• Ozg, This is a tough one to answer. Each person has to make their own decision hopefully based on the patients wishes. I think you need the assistance of someone in the medical profession he will listen to. I'd have them talk seriously to him about the chance of a recovery from PSP (just doesn't happen). They could also talk to him about a PEG and hopefully explain that it isn't a cure and his body will continue to deteriorate. He should also know that a patient can aspirate from a PEG as well as swallowing and get pneumonia and perhaps die. Apparently the doctors have not made it very clear of the prognosis of the PSP he has. He needs to know that his quality of life with a PEG may be lengthened but not improved and will continue to decline. Does he have a trusted and long time friend who can say "I've read about PSP and .......". Sometimes families try to soften what's ahead in PSP which lets a patient hold out hope and go into denial. That may not be true in your case and I only state it here for others to be aware of it. Jimbo

  • Hi ozg -

    My experience with Tony was the same as Snapper's. The neuro/community nursing staff were very open with Tony while he could still make decisions, it was discussed and he was absolutely against it. So we respected his wishes. Fortunately he had moved on from denial to acceptance of his condition.

    Also, if someone is frail, the trauma of having the PEG fitted could hasten deterioration. As you have no doubt already found, the downward progression (mostly) seems to continue, sometimes slowly, sometimes more quickly, with a plateau every now and again which can be short or last for several weeks.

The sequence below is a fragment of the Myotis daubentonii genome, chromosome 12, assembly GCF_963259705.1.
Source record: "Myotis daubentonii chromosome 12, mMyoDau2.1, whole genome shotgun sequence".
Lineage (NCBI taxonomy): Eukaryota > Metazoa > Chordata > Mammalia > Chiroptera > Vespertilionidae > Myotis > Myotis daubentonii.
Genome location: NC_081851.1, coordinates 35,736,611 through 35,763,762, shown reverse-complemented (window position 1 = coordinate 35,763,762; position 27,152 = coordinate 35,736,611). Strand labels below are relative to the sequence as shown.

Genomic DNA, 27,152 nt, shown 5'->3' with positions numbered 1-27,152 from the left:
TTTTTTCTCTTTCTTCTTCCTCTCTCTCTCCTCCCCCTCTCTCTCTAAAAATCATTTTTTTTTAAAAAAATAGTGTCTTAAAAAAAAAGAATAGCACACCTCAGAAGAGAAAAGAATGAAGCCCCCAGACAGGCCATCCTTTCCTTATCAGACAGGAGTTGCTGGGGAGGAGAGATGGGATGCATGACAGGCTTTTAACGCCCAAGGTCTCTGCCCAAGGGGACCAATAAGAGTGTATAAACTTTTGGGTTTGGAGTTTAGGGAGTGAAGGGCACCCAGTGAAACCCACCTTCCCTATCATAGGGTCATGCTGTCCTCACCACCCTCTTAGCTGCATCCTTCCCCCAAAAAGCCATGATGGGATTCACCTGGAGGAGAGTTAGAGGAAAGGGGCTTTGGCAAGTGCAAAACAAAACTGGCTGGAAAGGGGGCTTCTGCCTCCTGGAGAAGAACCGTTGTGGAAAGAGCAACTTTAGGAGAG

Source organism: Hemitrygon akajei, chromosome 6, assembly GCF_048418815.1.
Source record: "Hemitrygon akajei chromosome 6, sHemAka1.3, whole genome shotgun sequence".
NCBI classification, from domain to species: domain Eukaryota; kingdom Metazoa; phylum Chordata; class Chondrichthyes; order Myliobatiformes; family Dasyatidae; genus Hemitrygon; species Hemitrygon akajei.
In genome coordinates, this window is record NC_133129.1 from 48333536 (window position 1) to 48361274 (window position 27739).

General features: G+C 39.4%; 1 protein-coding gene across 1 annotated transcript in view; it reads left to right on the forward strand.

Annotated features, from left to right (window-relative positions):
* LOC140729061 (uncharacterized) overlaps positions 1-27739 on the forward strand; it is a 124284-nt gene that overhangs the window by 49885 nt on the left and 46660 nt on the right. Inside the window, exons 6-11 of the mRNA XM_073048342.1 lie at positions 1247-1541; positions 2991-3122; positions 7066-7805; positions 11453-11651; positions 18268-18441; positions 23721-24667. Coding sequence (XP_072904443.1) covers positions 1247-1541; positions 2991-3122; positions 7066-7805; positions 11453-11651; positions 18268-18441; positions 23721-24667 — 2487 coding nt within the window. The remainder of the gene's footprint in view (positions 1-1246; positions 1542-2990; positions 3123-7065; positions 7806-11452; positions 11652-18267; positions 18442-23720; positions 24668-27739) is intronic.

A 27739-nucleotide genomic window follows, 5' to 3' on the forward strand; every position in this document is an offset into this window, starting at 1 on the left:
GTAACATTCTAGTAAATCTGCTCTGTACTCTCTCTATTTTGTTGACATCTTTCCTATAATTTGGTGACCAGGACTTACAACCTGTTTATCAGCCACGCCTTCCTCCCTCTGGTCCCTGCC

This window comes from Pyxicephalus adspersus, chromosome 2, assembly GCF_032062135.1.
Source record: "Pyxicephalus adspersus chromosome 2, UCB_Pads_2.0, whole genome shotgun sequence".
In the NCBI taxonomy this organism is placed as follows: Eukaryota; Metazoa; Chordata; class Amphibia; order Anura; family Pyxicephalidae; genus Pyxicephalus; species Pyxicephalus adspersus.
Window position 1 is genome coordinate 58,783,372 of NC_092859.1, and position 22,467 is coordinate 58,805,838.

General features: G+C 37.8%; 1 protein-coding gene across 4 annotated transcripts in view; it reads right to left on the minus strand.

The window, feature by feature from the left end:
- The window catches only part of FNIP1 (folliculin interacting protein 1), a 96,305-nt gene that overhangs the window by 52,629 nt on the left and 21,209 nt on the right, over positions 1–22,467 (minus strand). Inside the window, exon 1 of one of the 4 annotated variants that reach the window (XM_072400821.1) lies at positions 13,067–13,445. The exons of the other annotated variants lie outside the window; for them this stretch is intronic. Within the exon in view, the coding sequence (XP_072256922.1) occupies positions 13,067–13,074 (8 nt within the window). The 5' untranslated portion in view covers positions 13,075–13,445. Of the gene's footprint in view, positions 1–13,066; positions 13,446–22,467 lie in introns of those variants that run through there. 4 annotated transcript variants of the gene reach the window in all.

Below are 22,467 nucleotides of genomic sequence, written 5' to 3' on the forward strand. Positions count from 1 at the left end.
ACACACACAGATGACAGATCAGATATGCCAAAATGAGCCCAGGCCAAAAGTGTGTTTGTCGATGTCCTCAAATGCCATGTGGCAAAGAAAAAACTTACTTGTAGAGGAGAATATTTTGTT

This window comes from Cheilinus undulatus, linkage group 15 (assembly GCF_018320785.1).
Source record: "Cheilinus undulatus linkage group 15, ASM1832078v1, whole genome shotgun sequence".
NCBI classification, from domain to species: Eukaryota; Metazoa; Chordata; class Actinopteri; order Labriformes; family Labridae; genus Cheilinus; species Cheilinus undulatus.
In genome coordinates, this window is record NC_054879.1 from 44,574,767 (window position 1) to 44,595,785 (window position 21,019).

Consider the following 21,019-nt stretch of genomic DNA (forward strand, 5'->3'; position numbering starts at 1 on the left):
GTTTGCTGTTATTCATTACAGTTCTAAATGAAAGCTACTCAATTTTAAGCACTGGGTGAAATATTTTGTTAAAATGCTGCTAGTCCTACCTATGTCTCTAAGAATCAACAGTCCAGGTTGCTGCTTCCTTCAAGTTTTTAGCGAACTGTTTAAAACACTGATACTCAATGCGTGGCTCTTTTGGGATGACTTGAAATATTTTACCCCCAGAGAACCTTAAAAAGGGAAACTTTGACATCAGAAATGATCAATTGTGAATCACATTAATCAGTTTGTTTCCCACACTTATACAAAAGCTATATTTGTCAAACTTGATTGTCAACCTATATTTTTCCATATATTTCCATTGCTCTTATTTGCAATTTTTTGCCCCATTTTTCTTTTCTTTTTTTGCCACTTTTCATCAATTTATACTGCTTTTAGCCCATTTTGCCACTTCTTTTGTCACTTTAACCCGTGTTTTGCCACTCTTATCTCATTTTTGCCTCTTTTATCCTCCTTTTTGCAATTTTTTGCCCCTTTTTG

Jimbo, as usual, has put it very well.

    I hope your dad is still able to take in information and make his own decisions. If not, you have my sympathy in what is a difficult situation.

    Thinking of you,

    Mo

  • Sorry about you dilemma but take on board what Jimbo said read his reply again good advice. I am power of atorney for my sister age 80 with PSP can't walk talk or feed herself and I am not getting peg fitted for her she can't communicate so it would have to be my decision and I think if she was able to decide I think she would refuse. I think it would just prolong this agony for her and I pray every day for a peaceful end for her. Good luck in you decision will pray for you.

  • Thank you so much for your kind replies... It's just so nice to hear from people that understand....but heartbreaking there's so many of us here :(

    My dad has decided he wants the peg. So he will have one. I am very surprised in a way, but if it's what he wants then he should get it.

    He has been told whT the futures holds with psp, but he chooses not to believe it. He's all there mentally, I think it's just too much for him to process. He has always just chosen not to deal with distressing things e.g. He has never ever spoken to me about my daughter who died. Never even said her name to my knowledge. It's just how he's always been.

    I will try to get the speech therapist to chat to him, she seems the best one who visits him.

    It's good to hear a peg has been positive for some people, and if it stops him choking all the time I guess that will make things easier for him.

    Thanks again,

    Ozg xx